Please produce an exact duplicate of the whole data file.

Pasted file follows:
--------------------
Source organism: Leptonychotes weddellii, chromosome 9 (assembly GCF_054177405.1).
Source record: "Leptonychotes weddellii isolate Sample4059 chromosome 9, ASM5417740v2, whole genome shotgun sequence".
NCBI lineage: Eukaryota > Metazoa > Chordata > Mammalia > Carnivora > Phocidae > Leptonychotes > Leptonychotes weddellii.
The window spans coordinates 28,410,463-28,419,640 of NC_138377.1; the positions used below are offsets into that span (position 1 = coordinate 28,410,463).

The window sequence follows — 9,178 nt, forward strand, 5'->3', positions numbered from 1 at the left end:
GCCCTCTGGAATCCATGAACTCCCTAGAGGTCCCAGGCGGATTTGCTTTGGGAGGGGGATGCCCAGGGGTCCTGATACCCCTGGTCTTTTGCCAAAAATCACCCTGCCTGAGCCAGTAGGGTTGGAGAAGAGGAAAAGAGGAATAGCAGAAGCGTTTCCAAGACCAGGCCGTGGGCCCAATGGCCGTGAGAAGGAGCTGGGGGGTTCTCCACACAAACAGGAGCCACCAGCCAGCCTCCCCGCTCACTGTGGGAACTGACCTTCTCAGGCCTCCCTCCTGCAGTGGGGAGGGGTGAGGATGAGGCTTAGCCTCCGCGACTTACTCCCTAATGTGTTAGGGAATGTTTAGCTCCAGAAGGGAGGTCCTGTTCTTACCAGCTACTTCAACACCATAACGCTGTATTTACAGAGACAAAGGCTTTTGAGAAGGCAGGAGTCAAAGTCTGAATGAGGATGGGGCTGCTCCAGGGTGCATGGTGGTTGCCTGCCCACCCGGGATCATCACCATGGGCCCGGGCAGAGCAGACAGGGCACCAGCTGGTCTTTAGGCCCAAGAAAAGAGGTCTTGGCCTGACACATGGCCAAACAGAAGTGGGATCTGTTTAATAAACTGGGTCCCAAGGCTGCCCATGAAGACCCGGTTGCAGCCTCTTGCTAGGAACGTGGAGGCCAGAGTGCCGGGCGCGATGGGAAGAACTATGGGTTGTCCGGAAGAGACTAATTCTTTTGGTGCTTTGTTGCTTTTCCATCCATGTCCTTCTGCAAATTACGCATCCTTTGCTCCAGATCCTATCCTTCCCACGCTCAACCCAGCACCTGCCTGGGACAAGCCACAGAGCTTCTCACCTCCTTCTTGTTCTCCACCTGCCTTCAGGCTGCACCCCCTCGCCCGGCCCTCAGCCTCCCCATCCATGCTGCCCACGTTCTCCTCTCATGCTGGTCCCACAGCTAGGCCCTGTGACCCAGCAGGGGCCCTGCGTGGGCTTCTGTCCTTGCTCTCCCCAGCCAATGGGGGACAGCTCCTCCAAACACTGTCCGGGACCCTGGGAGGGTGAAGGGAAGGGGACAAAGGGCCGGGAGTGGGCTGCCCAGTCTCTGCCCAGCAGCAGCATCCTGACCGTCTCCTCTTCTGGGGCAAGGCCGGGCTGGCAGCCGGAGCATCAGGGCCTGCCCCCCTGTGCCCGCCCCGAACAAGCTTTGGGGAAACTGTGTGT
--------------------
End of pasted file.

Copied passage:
Source organism: Leptonychotes weddellii, chromosome 9 (assembly GCF_054177405.1).
Source record: "Leptonychotes weddellii isolate Sample4059 chromosome 9, ASM5417740v2, whole genome shotgun sequence".
NCBI lineage: Eukaryota > Metazoa > Chordata > Mammalia > Carnivora > Phocidae > Leptonychotes > Leptonychotes weddellii.
The window spans coordinates 28,410,463-28,419,640 of NC_138377.1; the positions used below are offsets into that span (position 1 = coordinate 28,410,463).

The window sequence follows — 9,178 nt, forward strand, 5'->3', positions numbered from 1 at the left end:
GCCCTCTGGAATCCATGAACTCCCTAGAGGTCCCAGGCGGATTTGCTTTGGGAGGGGGATGCCCAGGGGTCCTGATACCCCTGGTCTTTTGCCAAAAATCACCCTGCCTGAGCCAGTAGGGTTGGAGAAGAGGAAAAGAGGAATAGCAGAAGCGTTTCCAAGACCAGGCCGTGGGCCCAATGGCCGTGAGAAGGAGCTGGGGGGTTCTCCACACAAACAGGAGCCACCAGCCAGCCTCCCCGCTCACTGTGGGAACTGACCTTCTCAGGCCTCCCTCCTGCAGTGGGGAGGGGTGAGGATGAGGCTTAGCCTCCGCGACTTACTCCCTAATGTGTTAGGGAATGTTTAGCTCCAGAAGGGAGGTCCTGTTCTTACCAGCTACTTCAACACCATAACGCTGTATTTACAGAGACAAAGGCTTTTGAGAAGGCAGGAGTCAAAGTCTGAATGAGGATGGGGCTGCTCCAGGGTGCATGGTGGTTGCCTGCCCACCCGGGATCATCACCATGGGCCCGGGCAGAGCAGACAGGGCACCAGCTGGTCTTTAGGCCCAAGAAAAGAGGTCTTGGCCTGACACATGGCCAAACAGAAGTGGGATCTGTTTAATAAACTGGGTCCCAAGGCTGCCCATGAAGACCCGGTTGCAGCCTCTTGCTAGGAACGTGGAGGCCAGAGTGCCGGGCGCGATGGGAAGAACTATGGGTTGTCCGGAAGAGACTAATTCTTTTGGTGCTTTGTTGCTTTTCCATCCATGTCCTTCTGCAAATTACGCATCCTTTGCTCCAGATCCTATCCTTCCCACGCTCAACCCAGCACCTGCCTGGGACAAGCCACAGAGCTTCTCACCTCCTTCTTGTTCTCCACCTGCCTTCAGGCTGCACCCCCTCGCCCGGCCCTCAGCCTCCCCATCCATGCTGCCCACGTTCTCCTCTCATGCTGGTCCCACAGCTAGGCCCTGTGACCCAGCAGGGGCCCTGCGTGGGCTTCTGTCCTTGCTCTCCCCAGCCAATGGGGGACAGCTCCTCCAAACACTGTCCGGGACCCTGGGAGGGTGAAGGGAAGGGGACAAAGGGCCGGGAGTGGGCTGCCCAGTCTCTGCCCAGCAGCAGCATCCTGACCGTCTCCTCTTCTGGGGCAAGGCCGGGCTGGCAGCCGGAGCATCAGGGCCTGCCCCCCTGTGCCCGCCCCGAACAAGCTTTGGGGAAACTGTGTGT